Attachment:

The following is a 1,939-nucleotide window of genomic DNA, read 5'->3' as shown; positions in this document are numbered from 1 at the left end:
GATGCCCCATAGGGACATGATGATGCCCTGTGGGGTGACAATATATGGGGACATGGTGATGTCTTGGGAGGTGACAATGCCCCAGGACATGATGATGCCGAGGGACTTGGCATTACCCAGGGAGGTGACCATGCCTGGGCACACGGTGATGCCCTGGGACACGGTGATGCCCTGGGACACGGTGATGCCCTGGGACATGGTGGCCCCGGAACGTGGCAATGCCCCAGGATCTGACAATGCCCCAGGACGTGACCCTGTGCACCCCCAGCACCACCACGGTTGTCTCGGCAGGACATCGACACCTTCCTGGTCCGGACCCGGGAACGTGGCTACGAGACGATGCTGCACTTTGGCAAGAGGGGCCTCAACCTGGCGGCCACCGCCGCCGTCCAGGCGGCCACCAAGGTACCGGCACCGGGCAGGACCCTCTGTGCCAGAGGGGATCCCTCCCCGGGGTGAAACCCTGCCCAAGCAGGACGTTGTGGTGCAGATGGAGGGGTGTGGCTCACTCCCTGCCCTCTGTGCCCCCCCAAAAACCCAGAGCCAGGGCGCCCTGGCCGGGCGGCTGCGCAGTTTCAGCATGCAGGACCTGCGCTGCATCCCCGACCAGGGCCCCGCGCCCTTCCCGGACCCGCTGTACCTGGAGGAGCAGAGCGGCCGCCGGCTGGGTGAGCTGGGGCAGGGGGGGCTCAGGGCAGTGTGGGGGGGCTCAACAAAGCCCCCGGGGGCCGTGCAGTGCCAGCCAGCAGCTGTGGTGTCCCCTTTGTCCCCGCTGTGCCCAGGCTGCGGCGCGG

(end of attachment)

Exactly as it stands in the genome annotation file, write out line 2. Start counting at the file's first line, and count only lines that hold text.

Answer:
GATGCCCCATAGGGACATGATGATGCCCTGTGGGGTGACAATATATGGGGACATGGTGATGTCTTGGGAGGTGACAATGCCCCAGGACATGATGATGCCGAGGGACTTGGCATTACCCAGGGAGGTGACCATGCCTGGGCACACGGTGATGCCCTGGGACACGGTGATGCCCTGGGACACGGTGATGCCCTGGGACATGGTGGCCCCGGAACGTGGCAATGCCCCAGGATCTGACAATGCCCCAGGACGTGACCCTGTGCACCCCCAGCACCACCACGGTTGTCTCGGCAGGACATCGACACCTTCCTGGTCCGGACCCGGGAACGTGGCTACGAGACGATGCTGCACTTTGGCAAGAGGGGCCTCAACCTGGCGGCCACCGCCGCCGTCCAGGCGGCCACCAAGGTACCGGCACCGGGCAGGACCCTCTGTGCCAGAGGGGATCCCTCCCCGGGGTGAAACCCTGCCCAAGCAGGACGTTGTGGTGCAGATGGAGGGGTGTGGCTCACTCCCTGCCCTCTGTGCCCCCCCAAAAACCCAGAGCCAGGGCGCCCTGGCCGGGCGGCTGCGCAGTTTCAGCATGCAGGACCTGCGCTGCATCCCCGACCAGGGCCCCGCGCCCTTCCCGGACCCGCTGTACCTGGAGGAGCAGAGCGGCCGCCGGCTGGGTGAGCTGGGGCAGGGGGGGCTCAGGGCAGTGTGGGGGGGCTCAACAAAGCCCCCGGGGGCCGTGCAGTGCCAGCCAGCAGCTGTGGTGTCCCCTTTGTCCCCGCTGTGCCCAGGCTGCGGCGCGG